Clearly the original lack of surviving trace has since been found to be erroneous. But the claim that the site team have actually found the remains of Sayes Court is strongly disputed on the London's Lost Garden blog, which believes that the overlays used by the team have not been placed in the most appropriate locations. The authors – a qualified archaeologist and a landscape architect among them – believe that the structure uncovered by the Museum of London team was the former army pensions office, which was built next to the site of Sayes Court.

In discussions at the site, Hawkins stated confidently that his team had found the right building, but the excavation and the trenches had already been backfilled under a huge mound of rubble so there was no visual evidence to examine. The documents submitted with the planning application were written in April 2010, when the team believed no evidence of Sayes Court remained. We await the full report on this part of the dig with interest.

Despite this about-turn on the presence of Sayes Court, no attempt has yet been made to investigate the archaeology of the former gardens. London's Lost Garden blog explains the heritage significance and potential of the site thus:

Sayes Court is a site of national historical importance. Its archaeology has yet to be properly investigated and recorded.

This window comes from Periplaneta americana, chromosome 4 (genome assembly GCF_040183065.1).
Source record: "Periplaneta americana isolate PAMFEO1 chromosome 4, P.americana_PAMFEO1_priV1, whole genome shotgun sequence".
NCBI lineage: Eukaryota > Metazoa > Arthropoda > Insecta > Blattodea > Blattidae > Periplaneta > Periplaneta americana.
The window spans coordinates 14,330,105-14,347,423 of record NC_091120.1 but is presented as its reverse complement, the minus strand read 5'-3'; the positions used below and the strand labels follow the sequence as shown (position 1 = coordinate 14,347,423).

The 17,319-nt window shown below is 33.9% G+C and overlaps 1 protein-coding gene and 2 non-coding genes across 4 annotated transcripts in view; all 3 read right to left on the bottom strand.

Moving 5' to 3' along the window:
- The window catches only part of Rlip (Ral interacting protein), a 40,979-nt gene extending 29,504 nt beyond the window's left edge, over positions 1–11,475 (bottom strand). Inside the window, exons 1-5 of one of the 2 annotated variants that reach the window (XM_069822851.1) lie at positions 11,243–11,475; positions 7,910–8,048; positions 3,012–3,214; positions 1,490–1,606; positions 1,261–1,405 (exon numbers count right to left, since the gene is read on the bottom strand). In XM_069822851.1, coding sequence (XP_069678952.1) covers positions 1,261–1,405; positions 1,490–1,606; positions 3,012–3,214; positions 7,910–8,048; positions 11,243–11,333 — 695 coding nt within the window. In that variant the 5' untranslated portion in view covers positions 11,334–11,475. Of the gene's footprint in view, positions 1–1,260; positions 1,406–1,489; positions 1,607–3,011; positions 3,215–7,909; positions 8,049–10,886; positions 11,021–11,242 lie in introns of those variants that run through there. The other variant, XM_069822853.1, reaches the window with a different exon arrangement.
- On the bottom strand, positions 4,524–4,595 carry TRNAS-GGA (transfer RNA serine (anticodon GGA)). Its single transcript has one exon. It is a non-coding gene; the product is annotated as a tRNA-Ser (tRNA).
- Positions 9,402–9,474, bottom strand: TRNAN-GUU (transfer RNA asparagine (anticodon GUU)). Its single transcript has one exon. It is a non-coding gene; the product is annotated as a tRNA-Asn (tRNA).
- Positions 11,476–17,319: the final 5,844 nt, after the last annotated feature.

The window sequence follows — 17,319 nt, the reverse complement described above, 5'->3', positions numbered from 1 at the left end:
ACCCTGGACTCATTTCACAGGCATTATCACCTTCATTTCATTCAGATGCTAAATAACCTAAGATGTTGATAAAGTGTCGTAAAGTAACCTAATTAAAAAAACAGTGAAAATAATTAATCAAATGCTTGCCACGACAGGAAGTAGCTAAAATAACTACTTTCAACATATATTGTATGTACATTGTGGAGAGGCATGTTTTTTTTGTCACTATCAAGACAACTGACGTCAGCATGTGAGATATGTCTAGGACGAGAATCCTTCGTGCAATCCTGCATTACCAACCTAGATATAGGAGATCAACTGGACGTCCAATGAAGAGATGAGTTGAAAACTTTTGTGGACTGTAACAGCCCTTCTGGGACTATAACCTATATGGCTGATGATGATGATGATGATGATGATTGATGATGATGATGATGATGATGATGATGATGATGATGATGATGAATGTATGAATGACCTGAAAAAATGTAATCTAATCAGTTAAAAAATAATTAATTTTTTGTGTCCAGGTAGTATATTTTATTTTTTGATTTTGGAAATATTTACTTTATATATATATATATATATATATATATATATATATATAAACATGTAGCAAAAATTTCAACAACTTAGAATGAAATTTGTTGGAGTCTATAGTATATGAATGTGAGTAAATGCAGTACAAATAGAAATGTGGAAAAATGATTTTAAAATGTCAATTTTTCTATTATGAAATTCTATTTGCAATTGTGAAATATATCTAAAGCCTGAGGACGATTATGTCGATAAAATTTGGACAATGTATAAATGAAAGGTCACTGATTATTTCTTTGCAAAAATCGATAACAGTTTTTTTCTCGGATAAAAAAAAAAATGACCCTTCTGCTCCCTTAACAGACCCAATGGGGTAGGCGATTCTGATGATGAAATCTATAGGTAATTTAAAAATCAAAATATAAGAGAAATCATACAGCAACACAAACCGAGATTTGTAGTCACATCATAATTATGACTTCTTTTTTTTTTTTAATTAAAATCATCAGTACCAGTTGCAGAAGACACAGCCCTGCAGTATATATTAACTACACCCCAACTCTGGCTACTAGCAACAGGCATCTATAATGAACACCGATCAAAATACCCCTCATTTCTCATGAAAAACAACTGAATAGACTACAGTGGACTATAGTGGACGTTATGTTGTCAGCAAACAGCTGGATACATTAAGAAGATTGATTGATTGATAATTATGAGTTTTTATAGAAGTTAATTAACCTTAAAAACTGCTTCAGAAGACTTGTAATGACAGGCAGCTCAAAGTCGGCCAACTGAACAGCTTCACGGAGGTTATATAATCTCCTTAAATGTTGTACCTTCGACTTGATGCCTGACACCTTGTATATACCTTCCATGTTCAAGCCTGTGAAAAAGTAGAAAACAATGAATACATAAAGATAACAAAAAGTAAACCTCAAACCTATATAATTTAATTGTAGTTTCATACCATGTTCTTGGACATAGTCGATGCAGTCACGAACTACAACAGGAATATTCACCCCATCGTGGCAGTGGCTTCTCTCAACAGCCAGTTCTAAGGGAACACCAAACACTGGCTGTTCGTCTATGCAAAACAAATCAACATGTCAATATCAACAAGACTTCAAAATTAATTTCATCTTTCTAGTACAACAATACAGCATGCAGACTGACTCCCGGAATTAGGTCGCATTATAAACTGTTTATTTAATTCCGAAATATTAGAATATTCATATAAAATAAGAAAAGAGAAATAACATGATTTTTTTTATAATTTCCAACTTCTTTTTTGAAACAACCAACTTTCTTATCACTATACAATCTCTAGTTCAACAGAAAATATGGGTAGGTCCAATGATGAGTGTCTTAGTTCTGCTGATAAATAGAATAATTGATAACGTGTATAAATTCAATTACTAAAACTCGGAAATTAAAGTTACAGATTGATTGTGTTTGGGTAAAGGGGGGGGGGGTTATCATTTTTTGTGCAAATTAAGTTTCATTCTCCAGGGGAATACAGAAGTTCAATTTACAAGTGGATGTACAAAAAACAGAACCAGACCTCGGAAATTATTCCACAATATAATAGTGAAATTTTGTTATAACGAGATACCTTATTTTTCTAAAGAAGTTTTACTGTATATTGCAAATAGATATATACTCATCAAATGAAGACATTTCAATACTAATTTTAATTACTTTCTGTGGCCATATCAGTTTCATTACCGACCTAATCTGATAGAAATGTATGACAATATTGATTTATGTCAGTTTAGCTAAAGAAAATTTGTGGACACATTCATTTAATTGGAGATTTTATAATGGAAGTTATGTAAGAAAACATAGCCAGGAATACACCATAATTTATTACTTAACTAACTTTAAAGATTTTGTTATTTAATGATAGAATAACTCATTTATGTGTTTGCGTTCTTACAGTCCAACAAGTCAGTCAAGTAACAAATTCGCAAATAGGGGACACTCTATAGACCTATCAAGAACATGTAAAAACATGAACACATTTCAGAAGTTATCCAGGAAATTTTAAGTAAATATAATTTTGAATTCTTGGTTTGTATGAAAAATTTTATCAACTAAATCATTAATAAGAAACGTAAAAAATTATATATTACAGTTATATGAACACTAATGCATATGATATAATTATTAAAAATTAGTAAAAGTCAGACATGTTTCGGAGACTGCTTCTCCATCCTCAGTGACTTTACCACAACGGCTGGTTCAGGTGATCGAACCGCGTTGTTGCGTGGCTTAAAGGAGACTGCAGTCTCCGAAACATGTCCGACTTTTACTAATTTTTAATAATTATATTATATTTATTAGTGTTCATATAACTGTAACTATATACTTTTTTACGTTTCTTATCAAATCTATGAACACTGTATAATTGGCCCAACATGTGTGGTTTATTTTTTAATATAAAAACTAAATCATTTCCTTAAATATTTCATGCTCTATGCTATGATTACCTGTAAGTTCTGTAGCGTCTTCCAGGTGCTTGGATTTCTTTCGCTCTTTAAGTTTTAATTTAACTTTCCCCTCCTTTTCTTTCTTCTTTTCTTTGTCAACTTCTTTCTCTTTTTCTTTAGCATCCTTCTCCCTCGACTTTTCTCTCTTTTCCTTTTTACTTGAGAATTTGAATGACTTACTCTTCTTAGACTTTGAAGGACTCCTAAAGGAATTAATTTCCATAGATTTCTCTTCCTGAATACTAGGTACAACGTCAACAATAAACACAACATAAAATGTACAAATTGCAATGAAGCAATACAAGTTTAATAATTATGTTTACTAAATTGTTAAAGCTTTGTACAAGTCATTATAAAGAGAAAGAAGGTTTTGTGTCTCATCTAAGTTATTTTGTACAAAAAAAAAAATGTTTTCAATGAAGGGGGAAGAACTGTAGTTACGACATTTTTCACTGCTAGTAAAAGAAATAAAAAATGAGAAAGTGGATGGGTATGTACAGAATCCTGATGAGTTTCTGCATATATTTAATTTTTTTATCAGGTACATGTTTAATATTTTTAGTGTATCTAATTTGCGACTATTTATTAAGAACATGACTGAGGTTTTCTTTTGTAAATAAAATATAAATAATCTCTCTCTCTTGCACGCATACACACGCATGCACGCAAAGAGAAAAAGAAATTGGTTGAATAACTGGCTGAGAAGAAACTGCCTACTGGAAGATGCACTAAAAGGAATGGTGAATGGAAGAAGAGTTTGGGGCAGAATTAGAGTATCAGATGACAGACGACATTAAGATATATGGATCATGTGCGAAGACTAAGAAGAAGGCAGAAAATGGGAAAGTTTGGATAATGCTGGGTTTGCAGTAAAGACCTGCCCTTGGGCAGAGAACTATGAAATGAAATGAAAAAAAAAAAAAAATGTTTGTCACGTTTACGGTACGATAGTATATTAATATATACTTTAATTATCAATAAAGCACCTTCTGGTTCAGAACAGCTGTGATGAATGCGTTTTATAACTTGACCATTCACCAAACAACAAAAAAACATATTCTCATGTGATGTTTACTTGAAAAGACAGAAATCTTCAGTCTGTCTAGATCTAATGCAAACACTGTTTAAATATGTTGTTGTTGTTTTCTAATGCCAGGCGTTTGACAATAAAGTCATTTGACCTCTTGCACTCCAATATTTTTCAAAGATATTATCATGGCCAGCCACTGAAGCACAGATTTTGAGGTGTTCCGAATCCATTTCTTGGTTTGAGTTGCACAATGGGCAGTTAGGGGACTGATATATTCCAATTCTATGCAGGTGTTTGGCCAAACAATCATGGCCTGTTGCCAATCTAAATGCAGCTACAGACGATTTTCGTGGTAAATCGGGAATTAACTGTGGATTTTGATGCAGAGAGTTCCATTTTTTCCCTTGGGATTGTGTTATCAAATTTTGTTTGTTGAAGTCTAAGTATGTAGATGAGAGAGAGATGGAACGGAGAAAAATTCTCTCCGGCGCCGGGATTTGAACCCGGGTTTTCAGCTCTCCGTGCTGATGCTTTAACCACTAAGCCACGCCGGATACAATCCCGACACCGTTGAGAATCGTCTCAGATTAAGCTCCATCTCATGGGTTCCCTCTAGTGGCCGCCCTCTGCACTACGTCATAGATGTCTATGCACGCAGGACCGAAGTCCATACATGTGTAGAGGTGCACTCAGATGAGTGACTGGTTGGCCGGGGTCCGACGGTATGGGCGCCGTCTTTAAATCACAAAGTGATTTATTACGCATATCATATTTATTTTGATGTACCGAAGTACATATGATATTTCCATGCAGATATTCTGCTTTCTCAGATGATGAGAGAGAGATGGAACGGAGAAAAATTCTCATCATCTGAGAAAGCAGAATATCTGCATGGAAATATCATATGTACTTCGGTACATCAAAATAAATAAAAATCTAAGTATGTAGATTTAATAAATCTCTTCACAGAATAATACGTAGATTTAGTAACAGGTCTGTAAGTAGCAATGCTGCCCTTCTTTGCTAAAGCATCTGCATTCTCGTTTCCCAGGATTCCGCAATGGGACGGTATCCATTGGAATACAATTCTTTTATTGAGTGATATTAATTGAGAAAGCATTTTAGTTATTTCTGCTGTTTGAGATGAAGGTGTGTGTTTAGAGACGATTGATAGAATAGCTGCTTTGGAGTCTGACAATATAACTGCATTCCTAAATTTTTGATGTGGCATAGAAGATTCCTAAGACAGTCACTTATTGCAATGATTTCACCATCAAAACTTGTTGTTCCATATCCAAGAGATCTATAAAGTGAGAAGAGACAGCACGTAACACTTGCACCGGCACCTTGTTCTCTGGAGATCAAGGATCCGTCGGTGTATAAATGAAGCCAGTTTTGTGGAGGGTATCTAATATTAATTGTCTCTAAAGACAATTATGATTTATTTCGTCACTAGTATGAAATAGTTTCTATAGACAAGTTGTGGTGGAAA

Informed by a thorough archaeological excavation, the development proposals should include a historically-accurate restoration of a substantial part of the garden as a valuable local amenity, an economically-significant visitor attraction, and a worthy memorial to John Evelyn.

Update: Shipwright's Palace has posted more about this here.

Friday 7 October 2011

What Deptford is saying: part 2

This objector begins with a plea, then summarises her case below:

May I urge the Mayor, Councillors and Officers of the London Borough of Lewisham to reject this planning application.

The London Borough of Lewisham, right at the moment, has this once-in-a-lifetime opportunity to make a decision that, for Deptford, will be favourable, prestigious, sustainable and permanently economically advantageous.

Please choose a future for Deptford and not just a clichéd, high-rise past. Evidence shows (Olympic site) that such building works bring only temporary jobs. Should high-rise flats prove be a mistake for Deptford’s riverside, as they have been so proved elsewhere (numerous demolished high-rise blocks), once they are built, and become individually owned, there will never again be an opportunity for the London Borough of Lewisham to reverse its mistake.

Deptford’s historical potential
The reinstatement of Deptford’s historical heritage will inevitably lead to World Heritage Site status. All docks and necessary surrounding areas were, and could be, working docks for didactic, historic and contemporary boat building purposes. Working areas are not compatible with residential uses. Residents complain of industrial sights and sounds (inter alia, Teddington, Isleworth, Eel Pie Island, Brentford and along our Thames)

Deptford’s employment potential